Monday: God Who Saves, Part 2

Theme: A Messianic Psalm?

In this week’s lessons from the second part of Psalm 68, we learn that this psalm looks beyond David’s time to a day of future blessing concerning the kingdom of the Lord Jesus Christ.

Scripture: Psalm 68:19-35

Is Psalm 68 messianic? That is not an easy question to answer. If we consult the old writers, like Saint Augustine and even someone like Martin Luther, we will find them calling all the psalms messianic. Augustine did it to such an excessive degree that I find his work almost useless for my own studies. But even more modern writers do the same thing. The great Bible scholar and teacher Arno C. Gaebelein considered most of the psalms to refer to Christ or to a future day of messianic blessing for the people of Israel. Bible teacher William L. Pettingill was more particular. He spoke of only fourteen psalms as messianic. But he included Psalm 68 as one of them in a little book titled Christ in the Psalms,1 judging it to be about Jesus on the basis of Paul's use of verse 18 as referring to Jesus in Ephesians 4:8.

If the criterion for a messianic psalm is that a verse or portion of it should be explicitly used of Jesus Christ in the New Testament, then there are indeed fourteen messianic psalms.2 But, of course, other psalms also contain less obvious messianic or prophetic themes.

So what about Psalm 68? We have already seen that the theme of the psalm is God's victorious march from Egypt to Jerusalem, with its culmination in the entrance of the ark of the covenant into the holy city (vv. 7-18), and then the power and majesty of the divine regime seen in the ascendancy of his people and the flow of worshippers and vassals to his footstool (vv. 19-31). This means that at least the first half is not explicitly messianic. But to our surprise, it was in the first half that the most explicit reference to Jesus Christ occurred, in verse 18, which Paul cites in Ephesians.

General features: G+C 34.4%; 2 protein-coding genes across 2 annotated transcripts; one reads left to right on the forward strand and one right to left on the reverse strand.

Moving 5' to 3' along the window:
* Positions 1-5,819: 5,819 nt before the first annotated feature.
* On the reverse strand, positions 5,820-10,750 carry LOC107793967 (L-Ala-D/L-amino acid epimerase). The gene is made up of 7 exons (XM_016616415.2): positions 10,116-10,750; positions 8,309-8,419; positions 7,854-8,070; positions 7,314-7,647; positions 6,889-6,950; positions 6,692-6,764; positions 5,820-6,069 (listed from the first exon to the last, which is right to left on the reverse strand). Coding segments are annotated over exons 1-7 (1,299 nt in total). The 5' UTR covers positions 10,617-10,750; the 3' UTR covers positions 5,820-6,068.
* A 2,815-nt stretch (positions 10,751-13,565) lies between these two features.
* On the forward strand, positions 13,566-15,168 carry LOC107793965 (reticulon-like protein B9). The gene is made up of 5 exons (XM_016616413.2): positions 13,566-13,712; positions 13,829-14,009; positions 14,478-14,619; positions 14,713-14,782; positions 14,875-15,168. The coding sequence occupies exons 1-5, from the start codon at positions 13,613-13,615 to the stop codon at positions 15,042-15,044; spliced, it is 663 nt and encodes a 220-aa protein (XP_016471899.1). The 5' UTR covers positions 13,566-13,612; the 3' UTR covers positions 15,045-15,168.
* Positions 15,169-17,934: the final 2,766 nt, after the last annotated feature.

Perhaps that is the answer. Perhaps there is a turning point here. It is true that much of what follows can be explained well by the reign of God in Zion in David's time. But the psalm also looks beyond David's time to a day of future blessing, and that certainly has to do with the kingdom of the Lord Jesus Christ.

1William L. Pettingill, Christ in the Psalms (Findlay, OH: Fundamental Truth Publishers, 1937).

2Psalms 2, 8, 16, 22, 31, 34, 40, 41, 45, 68, 69, 102,110 and 118.

Study Questions:

  1. Why might Psalm 68 be called messianic?
  2. What is the theme of our psalm?
  3. What is the turning point?
  4. How does the psalm look beyond David's time?

Think and Act Biblically from James Boice is a devotional of the Alliance of Confessing Evangelicals. It is supported only by its readers and gracious Christians like you. Please prayerfully consider supporting Think and Act Biblically and the mission of the Alliance.